Campbell and his colleagues analyzed NHANES data from 1999-2004, a period that included dual energy X-ray absorptiometry data. They partitioned the data based on thresholds of the Recommended Dietary Allowance regarding bone health, and noted that whereas inadequate protein intake had an adverse effect on bone health in adults over age 50, high protein had variable effects. Campbell then described his research with whey supplementation and noted that groups that consumed higher amounts of a whey protein supplement lost more fat than groups consuming lesser amounts. However, they experienced no change in bone status, consistent with the epidemiological data.
At a minimum, Campbell said, adults should consume adequate protein. But he added that high dietary protein intake during weight loss has a positive effect on body composition, inducing greater fat loss while maintaining lean muscle mass. In addition, he noted that high protein intake has variable effects, depending on protein type. In particular, whereas protein from dairy and plant sources likely provides greater benefit to bone, protein from non-dairy animal sources likely benefits soft tissue.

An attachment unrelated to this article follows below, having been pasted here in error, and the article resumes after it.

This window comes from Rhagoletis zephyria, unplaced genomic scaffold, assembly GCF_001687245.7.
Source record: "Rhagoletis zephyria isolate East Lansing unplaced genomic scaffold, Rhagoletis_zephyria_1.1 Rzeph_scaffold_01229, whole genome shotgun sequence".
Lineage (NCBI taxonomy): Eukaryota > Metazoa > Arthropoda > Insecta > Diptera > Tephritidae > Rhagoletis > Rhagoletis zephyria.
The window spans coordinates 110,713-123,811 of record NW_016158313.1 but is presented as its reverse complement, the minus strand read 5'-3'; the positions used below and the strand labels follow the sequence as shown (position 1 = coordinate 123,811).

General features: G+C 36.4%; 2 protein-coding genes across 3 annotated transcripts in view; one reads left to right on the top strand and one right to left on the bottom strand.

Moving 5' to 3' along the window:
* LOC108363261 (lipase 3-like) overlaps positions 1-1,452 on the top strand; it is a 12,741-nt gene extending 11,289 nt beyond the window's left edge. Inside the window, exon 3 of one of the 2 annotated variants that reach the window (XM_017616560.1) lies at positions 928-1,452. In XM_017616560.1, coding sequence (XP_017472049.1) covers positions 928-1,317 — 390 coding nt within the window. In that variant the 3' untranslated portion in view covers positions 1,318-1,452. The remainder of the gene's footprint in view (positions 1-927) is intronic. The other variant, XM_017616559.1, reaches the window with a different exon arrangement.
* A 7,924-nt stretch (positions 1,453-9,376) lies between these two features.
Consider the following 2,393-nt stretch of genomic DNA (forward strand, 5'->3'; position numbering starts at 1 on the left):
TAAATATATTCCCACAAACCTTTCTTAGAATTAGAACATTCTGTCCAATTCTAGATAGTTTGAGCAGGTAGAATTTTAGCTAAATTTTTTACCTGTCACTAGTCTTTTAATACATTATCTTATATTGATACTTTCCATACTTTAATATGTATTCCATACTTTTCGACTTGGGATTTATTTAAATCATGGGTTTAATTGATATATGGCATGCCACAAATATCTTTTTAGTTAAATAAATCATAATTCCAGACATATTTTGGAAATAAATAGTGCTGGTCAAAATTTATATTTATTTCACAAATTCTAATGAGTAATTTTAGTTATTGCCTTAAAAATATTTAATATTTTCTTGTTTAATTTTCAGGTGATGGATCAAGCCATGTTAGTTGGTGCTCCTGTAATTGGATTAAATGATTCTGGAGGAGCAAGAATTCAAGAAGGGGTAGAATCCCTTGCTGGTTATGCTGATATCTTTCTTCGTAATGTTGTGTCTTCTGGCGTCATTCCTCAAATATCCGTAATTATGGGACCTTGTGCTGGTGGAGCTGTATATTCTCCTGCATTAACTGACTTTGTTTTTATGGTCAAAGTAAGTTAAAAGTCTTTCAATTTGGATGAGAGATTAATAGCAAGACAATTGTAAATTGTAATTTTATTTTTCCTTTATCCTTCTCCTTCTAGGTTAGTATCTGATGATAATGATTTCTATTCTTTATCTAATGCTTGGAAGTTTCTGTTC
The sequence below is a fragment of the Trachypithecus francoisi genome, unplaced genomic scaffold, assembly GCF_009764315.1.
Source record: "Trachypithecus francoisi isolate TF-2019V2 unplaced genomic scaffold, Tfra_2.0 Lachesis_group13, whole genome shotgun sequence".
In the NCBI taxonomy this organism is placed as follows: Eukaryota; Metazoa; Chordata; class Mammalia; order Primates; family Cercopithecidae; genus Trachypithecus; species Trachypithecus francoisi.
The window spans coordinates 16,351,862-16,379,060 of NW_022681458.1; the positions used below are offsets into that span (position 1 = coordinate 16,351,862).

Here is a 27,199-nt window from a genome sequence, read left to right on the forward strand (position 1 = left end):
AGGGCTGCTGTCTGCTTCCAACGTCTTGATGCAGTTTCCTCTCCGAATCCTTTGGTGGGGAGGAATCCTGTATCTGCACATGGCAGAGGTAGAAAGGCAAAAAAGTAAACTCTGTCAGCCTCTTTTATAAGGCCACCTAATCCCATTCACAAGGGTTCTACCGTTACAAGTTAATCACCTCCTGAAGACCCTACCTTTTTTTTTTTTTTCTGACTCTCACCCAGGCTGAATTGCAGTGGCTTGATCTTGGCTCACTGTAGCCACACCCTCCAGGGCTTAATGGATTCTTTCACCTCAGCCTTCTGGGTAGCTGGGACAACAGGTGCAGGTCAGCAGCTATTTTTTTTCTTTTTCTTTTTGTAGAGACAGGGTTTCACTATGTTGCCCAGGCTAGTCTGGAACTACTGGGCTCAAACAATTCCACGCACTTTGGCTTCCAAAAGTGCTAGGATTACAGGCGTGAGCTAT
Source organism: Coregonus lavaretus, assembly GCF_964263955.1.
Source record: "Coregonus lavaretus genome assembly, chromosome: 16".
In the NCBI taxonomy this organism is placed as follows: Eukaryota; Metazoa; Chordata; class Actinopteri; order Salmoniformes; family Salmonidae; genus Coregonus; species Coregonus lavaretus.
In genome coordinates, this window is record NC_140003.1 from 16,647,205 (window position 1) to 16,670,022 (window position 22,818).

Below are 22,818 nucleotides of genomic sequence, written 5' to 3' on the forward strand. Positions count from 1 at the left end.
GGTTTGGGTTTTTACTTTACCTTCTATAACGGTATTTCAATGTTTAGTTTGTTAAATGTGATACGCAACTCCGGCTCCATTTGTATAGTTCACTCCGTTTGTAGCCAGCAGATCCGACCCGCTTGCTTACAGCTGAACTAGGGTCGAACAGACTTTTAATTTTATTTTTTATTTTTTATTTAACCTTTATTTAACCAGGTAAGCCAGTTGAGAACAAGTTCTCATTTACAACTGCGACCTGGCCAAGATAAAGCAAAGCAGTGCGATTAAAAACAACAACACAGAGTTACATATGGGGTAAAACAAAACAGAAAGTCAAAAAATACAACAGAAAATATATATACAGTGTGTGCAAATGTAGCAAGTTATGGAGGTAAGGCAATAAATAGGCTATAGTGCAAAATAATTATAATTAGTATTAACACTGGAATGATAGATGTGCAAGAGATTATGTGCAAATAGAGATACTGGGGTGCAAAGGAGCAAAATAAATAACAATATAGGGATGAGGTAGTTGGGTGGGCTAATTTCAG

Researchers are using carrots to produce a new tracer that will help scientists study vision and brain function. The results of this study were presented in the “Carotenoid and Retinoid Interactive Group: Bioavailability and Metabolism of Carotenoids and Vitamin A” on March 29 by Joshua Smith and John Erdman, PhD, from the University of Illinois at Urbana-Champaign.
Lutein is a carotenoid which accumulates in the retina of the eye and may protect the eyes from damage, especially age-related macular degeneration. It also accumulates in certain areas of the brain and may be beneficial for cognitive performance. However, little is known about how lutein accumulates in tissues such as the brain or how these tissues metabolize it. This led researchers to embark on a mission to develop lutein labeled with a non-radioactive, stable tracer (carbon-13) as a tool to study the metabolism of lutein in tissues.